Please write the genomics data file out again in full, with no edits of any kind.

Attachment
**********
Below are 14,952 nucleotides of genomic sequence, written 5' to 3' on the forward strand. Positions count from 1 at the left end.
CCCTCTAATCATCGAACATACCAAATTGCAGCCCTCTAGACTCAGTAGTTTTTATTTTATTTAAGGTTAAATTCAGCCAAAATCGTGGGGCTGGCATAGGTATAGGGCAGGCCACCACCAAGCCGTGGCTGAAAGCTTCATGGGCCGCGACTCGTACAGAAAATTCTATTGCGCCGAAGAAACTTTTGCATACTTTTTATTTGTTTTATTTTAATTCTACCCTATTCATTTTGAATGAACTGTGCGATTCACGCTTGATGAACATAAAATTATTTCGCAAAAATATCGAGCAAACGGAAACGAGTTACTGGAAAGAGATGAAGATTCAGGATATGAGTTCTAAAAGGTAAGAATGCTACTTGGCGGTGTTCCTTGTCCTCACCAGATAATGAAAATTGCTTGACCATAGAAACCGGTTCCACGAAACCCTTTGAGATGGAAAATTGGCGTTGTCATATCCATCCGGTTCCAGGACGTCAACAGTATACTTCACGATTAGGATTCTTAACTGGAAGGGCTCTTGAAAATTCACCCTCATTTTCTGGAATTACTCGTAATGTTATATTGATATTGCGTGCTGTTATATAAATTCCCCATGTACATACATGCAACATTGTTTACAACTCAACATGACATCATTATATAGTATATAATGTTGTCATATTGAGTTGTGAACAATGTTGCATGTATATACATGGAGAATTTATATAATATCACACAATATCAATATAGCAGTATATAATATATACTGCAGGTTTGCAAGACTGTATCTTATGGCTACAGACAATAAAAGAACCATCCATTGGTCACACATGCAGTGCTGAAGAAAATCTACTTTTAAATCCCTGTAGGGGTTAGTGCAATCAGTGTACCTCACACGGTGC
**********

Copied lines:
Below are 14,952 nucleotides of genomic sequence, written 5' to 3' on the forward strand. Positions count from 1 at the left end.
CCCTCTAATCATCGAACATACCAAATTGCAGCCCTCTAGACTCAGTAGTTTTTATTTTATTTAAGGTTAAATTCAGCCAAAATCGTGGGGCTGGCATAGGTATAGGGCAGGCCACCACCAAGCCGTGGCTGAAAGCTTCATGGGCCGCGACTCGTACAGAAAATTCTATTGCGCCGAAGAAACTTTTGCATACTTTTTATTTGTTTTATTTTAATTCTACCCTATTCATTTTGAATGAACTGTGCGATTCACGCTTGATGAACATAAAATTATTTCGCAAAAATATCGAGCAAACGGAAACGAGTTACTGGAAAGAGATGAAGATTCAGGATATGAGTTCTAAAAGGTAAGAATGCTACTTGGCGGTGTTCCTTGTCCTCACCAGATAATGAAAATTGCTTGACCATAGAAACCGGTTCCACGAAACCCTTTGAGATGGAAAATTGGCGTTGTCATATCCATCCGGTTCCAGGACGTCAACAGTATACTTCACGATTAGGATTCTTAACTGGAAGGGCTCTTGAAAATTCACCCTCATTTTCTGGAATTACTCGTAATGTTATATTGATATTGCGTGCTGTTATATAAATTCCCCATGTACATACATGCAACATTGTTTACAACTCAACATGACATCATTATATAGTATATAATGTTGTCATATTGAGTTGTGAACAATGTTGCATGTATATACATGGAGAATTTATATAATATCACACAATATCAATATAGCAGTATATAATATATACTGCAGGTTTGCAAGACTGTATCTTATGGCTACAGACAATAAAAGAACCATCCATTGGTCACACATGCAGTGCTGAAGAAAATCTACTTTTAAATCCCTGTAGGGGTTAGTGCAATCAGTGTACCTCACACGGTGC